FUTURE TIME TRAVELLER - Transforming career guidance on future skills, jobs and career prospects of Generation Z through a game based virtual reality platform

Author: CIAPE and BFE
Major policy implications

1. Establish a multi-stakeholder approach and a shared responsibility towards the fulfilment of future-looking career guidance needs of the Generation Z

The urgency of a paradigm shift from a silo to a systemic approach is hot on the skills and jobs’ discourse.
The Future calls for a new paradigm for young people, educators and leaders. It is not enough to show children HOW the world is changing. They need to understand WHY it is changing, WHAT kind of challenges and jobs it will bring, what type of SKILLS it will require. Career guidance services need to transform to GUIDANCE TO THE FUTURE and guidance and education policy – to LEADERSHIP FOR THE FUTURE.
However, a supporting and multiple ecosystem is an indispensable prerequisite towards the achievement of this result, and much still needs to be done when it comes to the homogenization of priorities and policy strategies of the single actors involved – namely policy makers, institutions, teachers and career experts, employers, but also families, individuals and the civil society as a whole.
In a more and more interconnected and interdependent world – as the “Fourth Industrial Revolution” we are living in is – a variety of actors must be aware that changes to the education system often occur at a slower pace than those on the labour market, and that the education system needs to communicate better with the labour market to contribute to social equity and avoid generating skills gaps which contribute to increasing unemployment rates.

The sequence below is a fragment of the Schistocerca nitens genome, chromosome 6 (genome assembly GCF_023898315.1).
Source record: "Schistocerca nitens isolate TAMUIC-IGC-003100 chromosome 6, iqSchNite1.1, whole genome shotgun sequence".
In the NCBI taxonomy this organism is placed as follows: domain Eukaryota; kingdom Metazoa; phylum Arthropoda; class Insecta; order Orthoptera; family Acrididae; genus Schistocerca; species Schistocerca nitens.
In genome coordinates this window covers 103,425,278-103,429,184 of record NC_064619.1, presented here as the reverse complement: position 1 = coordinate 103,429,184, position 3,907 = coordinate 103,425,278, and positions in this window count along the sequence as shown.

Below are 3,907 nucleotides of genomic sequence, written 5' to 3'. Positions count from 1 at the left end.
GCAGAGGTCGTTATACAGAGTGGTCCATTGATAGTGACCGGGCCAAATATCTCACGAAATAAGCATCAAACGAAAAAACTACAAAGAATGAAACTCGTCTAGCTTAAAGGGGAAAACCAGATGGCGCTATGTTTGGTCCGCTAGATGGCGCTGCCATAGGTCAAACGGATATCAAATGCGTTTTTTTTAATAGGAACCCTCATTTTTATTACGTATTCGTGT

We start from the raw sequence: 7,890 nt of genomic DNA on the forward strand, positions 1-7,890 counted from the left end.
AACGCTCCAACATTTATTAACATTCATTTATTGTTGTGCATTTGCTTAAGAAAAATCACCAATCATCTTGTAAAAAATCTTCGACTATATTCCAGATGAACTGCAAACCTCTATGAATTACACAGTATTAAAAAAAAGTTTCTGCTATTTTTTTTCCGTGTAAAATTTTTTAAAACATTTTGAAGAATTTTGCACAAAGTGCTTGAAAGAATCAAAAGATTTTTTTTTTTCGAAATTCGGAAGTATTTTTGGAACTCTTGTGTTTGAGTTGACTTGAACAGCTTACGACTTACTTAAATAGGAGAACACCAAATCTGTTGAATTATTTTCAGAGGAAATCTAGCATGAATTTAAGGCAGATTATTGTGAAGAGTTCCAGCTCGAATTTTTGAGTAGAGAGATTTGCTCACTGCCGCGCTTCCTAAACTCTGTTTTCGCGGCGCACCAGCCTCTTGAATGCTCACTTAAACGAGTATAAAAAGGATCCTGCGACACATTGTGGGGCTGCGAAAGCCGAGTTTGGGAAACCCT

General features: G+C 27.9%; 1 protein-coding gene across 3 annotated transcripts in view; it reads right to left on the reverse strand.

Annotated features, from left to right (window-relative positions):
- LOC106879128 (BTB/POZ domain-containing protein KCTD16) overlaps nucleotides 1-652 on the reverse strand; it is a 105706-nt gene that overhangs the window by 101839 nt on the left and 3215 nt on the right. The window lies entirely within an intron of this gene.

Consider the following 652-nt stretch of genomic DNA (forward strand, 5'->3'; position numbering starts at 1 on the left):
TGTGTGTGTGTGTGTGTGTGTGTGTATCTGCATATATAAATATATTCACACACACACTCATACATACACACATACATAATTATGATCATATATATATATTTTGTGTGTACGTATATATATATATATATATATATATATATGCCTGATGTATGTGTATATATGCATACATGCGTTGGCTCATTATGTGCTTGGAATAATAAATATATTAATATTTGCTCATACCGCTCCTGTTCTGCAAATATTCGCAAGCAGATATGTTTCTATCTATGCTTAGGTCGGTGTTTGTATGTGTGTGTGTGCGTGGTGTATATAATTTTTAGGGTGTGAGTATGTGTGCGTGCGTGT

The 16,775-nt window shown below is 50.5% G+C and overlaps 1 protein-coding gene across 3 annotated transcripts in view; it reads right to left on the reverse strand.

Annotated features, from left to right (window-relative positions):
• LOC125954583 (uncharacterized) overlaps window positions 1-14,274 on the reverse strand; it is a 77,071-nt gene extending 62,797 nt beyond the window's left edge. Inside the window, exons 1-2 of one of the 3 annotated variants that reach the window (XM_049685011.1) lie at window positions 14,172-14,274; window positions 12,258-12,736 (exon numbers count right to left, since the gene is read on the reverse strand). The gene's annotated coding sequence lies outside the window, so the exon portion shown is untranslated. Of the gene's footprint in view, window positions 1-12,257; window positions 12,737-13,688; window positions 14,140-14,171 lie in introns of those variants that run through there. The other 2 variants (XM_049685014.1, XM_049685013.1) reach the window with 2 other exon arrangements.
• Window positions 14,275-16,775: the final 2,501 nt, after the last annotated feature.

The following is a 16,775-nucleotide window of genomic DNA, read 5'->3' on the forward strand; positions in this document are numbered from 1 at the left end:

The FUTURE project collected significant acceptance of the project from all target groups, thus confirming the relevance of the theme for multiple and diverse stakeholders. The interdependence between career guidance services and public policies has also emerged. In particular, the project confirms how the organisation, management and delivery of adequate career guidance services can help to advance some key public policy objectives. In particular, at the national level within the 7 countries covered, the project underlined how career guidance services can assist public and private organizations – thus ultimately Governments – to advance lifelong learning goals, and how career guidance can help in the implementation of active labour market policies through the promotion of a structured dialogue between the education system and the labour market, based on the awareness of the major socio-economic influences and trends affecting the European region and the whole world.

The adequate consideration of the single actors’ specific potential in terms of socio-economic impact is a key element for the improvement and growth of the labour market value chain, leading to more and better jobs’ creation. This implies to shift away from an approach that focuses only upon immediate educational and occupational choices, towards a broader approach that also tries to develop career self-management skills: for example, the ability to make effective career decisions and to implement them, starting from reliable facts and credible sources of information. Here some lessons learned it is worth to emphasize on: